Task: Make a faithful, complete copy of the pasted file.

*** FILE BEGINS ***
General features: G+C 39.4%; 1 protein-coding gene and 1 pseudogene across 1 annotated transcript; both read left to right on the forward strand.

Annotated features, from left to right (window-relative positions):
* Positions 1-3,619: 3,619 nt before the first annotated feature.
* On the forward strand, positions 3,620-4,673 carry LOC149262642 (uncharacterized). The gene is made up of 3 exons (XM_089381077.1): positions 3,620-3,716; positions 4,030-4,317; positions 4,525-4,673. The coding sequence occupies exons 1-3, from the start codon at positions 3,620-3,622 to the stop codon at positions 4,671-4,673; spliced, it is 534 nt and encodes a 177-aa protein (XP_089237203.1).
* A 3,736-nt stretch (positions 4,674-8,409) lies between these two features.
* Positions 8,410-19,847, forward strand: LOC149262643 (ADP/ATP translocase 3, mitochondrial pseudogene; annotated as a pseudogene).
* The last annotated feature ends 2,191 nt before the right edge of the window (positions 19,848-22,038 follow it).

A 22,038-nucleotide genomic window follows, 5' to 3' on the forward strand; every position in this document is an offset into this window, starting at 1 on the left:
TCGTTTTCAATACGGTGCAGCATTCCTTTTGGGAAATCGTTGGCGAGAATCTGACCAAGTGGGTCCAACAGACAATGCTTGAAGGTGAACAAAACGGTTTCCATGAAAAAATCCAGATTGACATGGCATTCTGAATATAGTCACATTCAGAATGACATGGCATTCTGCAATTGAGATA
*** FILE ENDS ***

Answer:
General features: G+C 39.4%; 1 protein-coding gene and 1 pseudogene across 1 annotated transcript; both read left to right on the forward strand.

Annotated features, from left to right (window-relative positions):
* Positions 1-3,619: 3,619 nt before the first annotated feature.
* On the forward strand, positions 3,620-4,673 carry LOC149262642 (uncharacterized). The gene is made up of 3 exons (XM_089381077.1): positions 3,620-3,716; positions 4,030-4,317; positions 4,525-4,673. The coding sequence occupies exons 1-3, from the start codon at positions 3,620-3,622 to the stop codon at positions 4,671-4,673; spliced, it is 534 nt and encodes a 177-aa protein (XP_089237203.1).
* A 3,736-nt stretch (positions 4,674-8,409) lies between these two features.
* Positions 8,410-19,847, forward strand: LOC149262643 (ADP/ATP translocase 3, mitochondrial pseudogene; annotated as a pseudogene).
* The last annotated feature ends 2,191 nt before the right edge of the window (positions 19,848-22,038 follow it).

A 22,038-nucleotide genomic window follows, 5' to 3' on the forward strand; every position in this document is an offset into this window, starting at 1 on the left:
TCGTTTTCAATACGGTGCAGCATTCCTTTTGGGAAATCGTTGGCGAGAATCTGACCAAGTGGGTCCAACAGACAATGCTTGAAGGTGAACAAAACGGTTTCCATGAAAAAATCCAGATTGACATGGCATTCTGAATATAGTCACATTCAGAATGACATGGCATTCTGCAATTGAGATA